Book 2 in the 1001 Books is Ovid’s Metamorphoses. Its importance is explained as because it questions tradition and power and could be considered a precursor to the novel because it has the elements of a novel, including dialog “along with its wit, playfulness, and sheer sense of fun.” An additional reason for its inclusion is cited as its “impact on a dazzling array of contemporary novelists, from Salman Rushdie and A. S. Byatt to Cees Nooteboom and Marina Warner” (25).
I was introduced to Ovid’s Metamorphoses when I fell in love with mythology as an undergrad after being assigned Edith Hamilton’s Mythology: Timeless Tales of Gods and Heroes, a tattered and taped together paperback still on my shelf today. Metamorphoses is available online at many sites, but I suggest this one: http://www.mythology.us/ if you do not have a hard copy.
Metamorphoses is 15 books of narrative poems describing the creation of the world. It has been called a mock epic because it begins as a traditional epic with an invocation to the muse and uses traditional devises such as epithets and circumlocutions. Instead of focusing on a hero and his exploits, though, it moves from story to story with little connection other than a recurring theme of love and that each story features some form of transformation or metamorphosis.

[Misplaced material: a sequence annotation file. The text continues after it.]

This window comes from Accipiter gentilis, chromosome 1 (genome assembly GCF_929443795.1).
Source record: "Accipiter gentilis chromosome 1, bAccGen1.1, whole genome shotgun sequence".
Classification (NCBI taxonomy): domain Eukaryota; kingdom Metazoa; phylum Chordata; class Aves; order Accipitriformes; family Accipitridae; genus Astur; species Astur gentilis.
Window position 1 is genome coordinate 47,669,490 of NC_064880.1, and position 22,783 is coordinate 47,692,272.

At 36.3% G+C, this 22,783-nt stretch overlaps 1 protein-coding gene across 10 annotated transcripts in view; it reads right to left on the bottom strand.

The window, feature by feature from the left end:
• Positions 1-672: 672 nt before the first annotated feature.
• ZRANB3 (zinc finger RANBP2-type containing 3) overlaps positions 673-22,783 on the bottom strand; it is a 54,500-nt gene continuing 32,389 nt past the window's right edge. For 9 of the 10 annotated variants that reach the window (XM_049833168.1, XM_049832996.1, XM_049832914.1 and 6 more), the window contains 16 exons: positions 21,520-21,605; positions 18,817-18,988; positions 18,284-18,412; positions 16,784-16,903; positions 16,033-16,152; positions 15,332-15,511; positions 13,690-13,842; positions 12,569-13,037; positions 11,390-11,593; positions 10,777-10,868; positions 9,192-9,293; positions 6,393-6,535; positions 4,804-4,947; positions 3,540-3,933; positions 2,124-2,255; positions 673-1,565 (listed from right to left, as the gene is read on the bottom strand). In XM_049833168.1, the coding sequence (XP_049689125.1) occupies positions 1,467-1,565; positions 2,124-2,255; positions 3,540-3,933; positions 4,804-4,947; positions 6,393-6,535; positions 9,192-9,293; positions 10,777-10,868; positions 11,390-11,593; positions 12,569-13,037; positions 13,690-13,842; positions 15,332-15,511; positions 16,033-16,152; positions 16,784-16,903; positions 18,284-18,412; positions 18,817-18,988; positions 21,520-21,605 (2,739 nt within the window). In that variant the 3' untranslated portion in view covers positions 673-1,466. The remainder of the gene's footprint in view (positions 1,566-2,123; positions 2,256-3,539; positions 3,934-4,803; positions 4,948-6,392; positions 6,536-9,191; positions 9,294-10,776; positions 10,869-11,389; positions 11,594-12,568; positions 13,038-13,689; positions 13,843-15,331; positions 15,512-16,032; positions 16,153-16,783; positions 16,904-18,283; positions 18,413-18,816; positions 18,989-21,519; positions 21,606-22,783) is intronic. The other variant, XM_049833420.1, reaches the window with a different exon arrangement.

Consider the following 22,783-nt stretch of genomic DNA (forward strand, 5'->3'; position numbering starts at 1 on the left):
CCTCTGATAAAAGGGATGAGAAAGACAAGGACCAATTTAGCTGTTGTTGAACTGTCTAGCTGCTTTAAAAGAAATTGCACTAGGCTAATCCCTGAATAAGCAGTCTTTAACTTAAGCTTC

Having said that, I must say that the lack of connection among the stories doesn’t take away from the read. This creation myth tells of the power of the gods, Rome’s greatness, revenge, violence, and offers an intense ride for the reader. It is a lot of fun to read at points, though certainly misogyny runs rampantly through it as rape is often eroticized. It is also, though, a work full of moral and philosophical ideas that serve well for the basis of debate and conversation.
Metamorphoses has not always been available. In the Middle Ages, few would have seen it. In fact, Alan Cameron writes, “A dangerously pagan work, the Metamorphoses was fortunate to survive Christianization, and the vitriolic voices of Augustine and Jerome, who believed the only metamorphosis worth reading about was the transubstantiation” (Greek Mythography in the Roman World. Oxford University Press, 2004).
Honestly, I am all about recovering pagan stories and story-telling traditions. I have actually taught English 101 with creation stories as our theme. Every culture has stories it tells to explain how the world was created and where people come from. I enjoy the creation stories with mythological beings, like Metamorphoses. These characters are some of the most interesting.